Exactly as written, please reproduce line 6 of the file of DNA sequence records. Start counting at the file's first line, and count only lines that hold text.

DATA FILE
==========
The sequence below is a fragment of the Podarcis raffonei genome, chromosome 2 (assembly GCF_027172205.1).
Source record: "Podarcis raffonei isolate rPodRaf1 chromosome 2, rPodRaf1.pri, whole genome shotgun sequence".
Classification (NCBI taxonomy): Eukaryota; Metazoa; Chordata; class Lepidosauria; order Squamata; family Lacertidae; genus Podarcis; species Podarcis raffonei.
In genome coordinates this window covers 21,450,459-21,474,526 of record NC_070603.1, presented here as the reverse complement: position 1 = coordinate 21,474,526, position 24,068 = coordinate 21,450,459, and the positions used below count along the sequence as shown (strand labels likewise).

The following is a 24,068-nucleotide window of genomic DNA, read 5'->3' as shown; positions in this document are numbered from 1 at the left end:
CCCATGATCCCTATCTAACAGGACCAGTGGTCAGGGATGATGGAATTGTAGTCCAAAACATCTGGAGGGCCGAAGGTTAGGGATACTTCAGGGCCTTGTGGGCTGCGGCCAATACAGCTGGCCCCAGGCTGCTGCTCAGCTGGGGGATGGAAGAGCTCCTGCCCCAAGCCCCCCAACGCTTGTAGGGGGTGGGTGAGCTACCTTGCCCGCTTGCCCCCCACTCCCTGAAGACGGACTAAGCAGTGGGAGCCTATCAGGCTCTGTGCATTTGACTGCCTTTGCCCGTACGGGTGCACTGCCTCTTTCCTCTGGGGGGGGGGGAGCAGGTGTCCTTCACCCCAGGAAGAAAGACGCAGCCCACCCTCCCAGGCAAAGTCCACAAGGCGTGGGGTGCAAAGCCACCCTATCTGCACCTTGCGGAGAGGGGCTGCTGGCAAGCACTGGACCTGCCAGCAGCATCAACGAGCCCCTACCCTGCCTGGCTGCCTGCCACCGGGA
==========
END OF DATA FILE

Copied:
CCCATGATCCCTATCTAACAGGACCAGTGGTCAGGGATGATGGAATTGTAGTCCAAAACATCTGGAGGGCCGAAGGTTAGGGATACTTCAGGGCCTTGTGGGCTGCGGCCAATACAGCTGGCCCCAGGCTGCTGCTCAGCTGGGGGATGGAAGAGCTCCTGCCCCAAGCCCCCCAACGCTTGTAGGGGGTGGGTGAGCTACCTTGCCCGCTTGCCCCCCACTCCCTGAAGACGGACTAAGCAGTGGGAGCCTATCAGGCTCTGTGCATTTGACTGCCTTTGCCCGTACGGGTGCACTGCCTCTTTCCTCTGGGGGGGGGGGAGCAGGTGTCCTTCACCCCAGGAAGAAAGACGCAGCCCACCCTCCCAGGCAAAGTCCACAAGGCGTGGGGTGCAAAGCCACCCTATCTGCACCTTGCGGAGAGGGGCTGCTGGCAAGCACTGGACCTGCCAGCAGCATCAACGAGCCCCTACCCTGCCTGGCTGCCTGCCACCGGGA